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The Golden Age of Murder (2015)

af Martin Edwards

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276897,935 (3.99)50
"A real-life detective story, investigating how Agatha Christie and colleagues in a mysterious literary club transformed crime fiction, writing books casting new light on unsolved murders whilst hiding clues to their authors' darkest secrets."--Publisher's description.
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Viser 1-5 af 8 (næste | vis alle)
Mostly takes the form of a series of short biographies of the members of the Detection Club, with guest appearances from other writers and a focus on their books and innovations in mysteries, as well as talking about real life murders that were big news and inspired them and giving a little wider context. There's a lot of fascinating stuff in here - you might know something about Sayers' and Christie's lives (i didn't, and some of the stuff was pretty surprising to me) but there are a lot of less familiar people who had interesting lives. He also links what's written in the books with aspects of their lives - there's some speculation but nothing too outlandish. He's generally sympathetic and some of the details of the lives given are heartbreaking. The major relationships between the Detection Club members are painted well - the close look at a circle of friends is really interesting. Although he doesn't go into much detail, he does acknowledge some of the failings of books like the racism/sexism/anti-semitism involved (as well as sometimes absolutely dismal writing) so it doesn't feel like a hagiography.

He talks about Sayers' son she had before marriage with a man who immediately deserted her who she had fostered with a relative and supported her whole life but could never be to close to because of her guilt (she was strongly religious) and the fear of scandal. It was really affecting for me to read about such a horrible situation. There's also stuff about Agatha Christie's relationship to her first husband - he had an affair with another woman which was what led up to her well publicised disappearance, where she just ran away. She wanted to change her name afterwards but her publishers told her not to because her name was too recognisable as is - an amazingly callous move. He also talks in detail about Anthony Berkeley, who becomes a case study of a misogynist with a massive chip on his shoulder about the whole world and who probably had a keen interest in S&M - the writing doesn't go on the attack, but it doesn't hold back on talking about his unpleasant personality.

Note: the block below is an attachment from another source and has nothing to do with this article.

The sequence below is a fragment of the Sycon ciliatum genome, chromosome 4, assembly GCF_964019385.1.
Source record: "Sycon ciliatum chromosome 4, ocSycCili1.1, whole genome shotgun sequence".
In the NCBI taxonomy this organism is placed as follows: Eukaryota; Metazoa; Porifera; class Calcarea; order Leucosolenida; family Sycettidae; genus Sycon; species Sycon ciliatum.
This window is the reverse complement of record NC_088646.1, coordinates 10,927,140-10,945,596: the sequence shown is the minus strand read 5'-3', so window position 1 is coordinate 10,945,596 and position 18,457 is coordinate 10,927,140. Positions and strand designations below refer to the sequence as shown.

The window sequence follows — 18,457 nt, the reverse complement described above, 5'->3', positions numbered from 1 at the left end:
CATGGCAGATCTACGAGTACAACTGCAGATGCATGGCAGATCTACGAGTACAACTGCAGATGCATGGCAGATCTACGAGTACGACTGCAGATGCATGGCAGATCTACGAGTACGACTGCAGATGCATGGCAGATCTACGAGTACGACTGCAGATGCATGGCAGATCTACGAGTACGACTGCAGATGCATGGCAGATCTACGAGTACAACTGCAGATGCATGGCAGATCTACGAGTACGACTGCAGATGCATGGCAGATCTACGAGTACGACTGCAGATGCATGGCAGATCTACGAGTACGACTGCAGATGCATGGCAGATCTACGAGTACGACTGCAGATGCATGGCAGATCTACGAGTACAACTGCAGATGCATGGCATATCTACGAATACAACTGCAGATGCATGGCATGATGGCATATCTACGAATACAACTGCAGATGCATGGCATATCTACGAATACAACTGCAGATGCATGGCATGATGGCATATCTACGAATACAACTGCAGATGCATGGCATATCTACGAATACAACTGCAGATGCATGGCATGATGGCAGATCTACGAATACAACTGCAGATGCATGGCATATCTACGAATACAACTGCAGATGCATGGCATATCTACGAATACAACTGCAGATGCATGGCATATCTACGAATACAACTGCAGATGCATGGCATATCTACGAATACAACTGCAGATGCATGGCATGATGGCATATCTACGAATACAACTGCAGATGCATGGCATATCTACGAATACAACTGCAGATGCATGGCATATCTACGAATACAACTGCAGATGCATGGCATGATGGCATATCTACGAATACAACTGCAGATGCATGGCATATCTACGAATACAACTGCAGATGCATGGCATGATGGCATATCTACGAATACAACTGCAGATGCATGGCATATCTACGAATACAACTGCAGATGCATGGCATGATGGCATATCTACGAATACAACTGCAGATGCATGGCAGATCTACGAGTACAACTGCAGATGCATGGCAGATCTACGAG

A few small complaints: sometimes keeping the chronology straight is confusing and adding more dates would have been really helpful. In a book like this it'd be frustrating if there were no spoilers because you couldn't understand why the books were important. however, sometimes there isn't enough of an explanation, like mentioning that a plot would become one of the most cliched mystery plots but not saying what it was. There are a couple of times there were spoilers that gave away too much, imo. It's hard to get the balance right and I don't think it ruins the book or anything and it's mostly just enough details but just a minor complaint. There are a lot of names mentioned which can be hard to keep track of (although in my opinion it never gets overwhelming or anything) - it'd have been nice to have a glossary of authors just to keep them straight and follow their thread through. I'll also say his writing on world events/politics is sometimes a little shallow/a bit off the mark but only in a minor way, just a subject close to my heart so I notice it heh. I'll say quickly there's one short chapter about a book where "transvestism" was a plot point - the author doesn't say anything bad as far as I remember but yeah.

I was sort of borderline on whether it's a 4 or 5 star book but ultimately decided 5 - I read through it very quickly because I was enjoying it so much, there's a lot of fascinating detail here, and as a whirlwind tour of the names, books and events of an era that produced some brilliant fiction it was fantastic. He tries to cover so much territory sometimes you could want a bit more detail here and there but overall it's very satisfying. One of the things he mentions is how the detectives of the Golden Age were very rarely macho - they were often women, and the men were usually flamboyant or highly eccentric and who were very much outside the typical masculine mould. He shines a light on a lot of neglected male authors but agrees that so many of the best writers were women - people like Sayers and Christie. Although I don't want to project back too much on a different era, especially one where the books often included casual bigotry, I feel a weird kind of connection to Golden Age Mystery stuff. The care put into constructing a solvable puzzle, the lack of emphasis on "realism", the general lack of macho attitude, the many female leads, the often LGBT undertones (sometimes overtones, and linked to the multiple writers who were definitely gay or lesbian or bisexual), the social commentary which often has a cathartic component with murder... there's something great about these books that speaks to me far more than many of the more "realistic" or gory or macho novels that came afterwards. This book is a great introduction to the people who made that, and gave me a long list of essays and books to read. Very recommended. ( )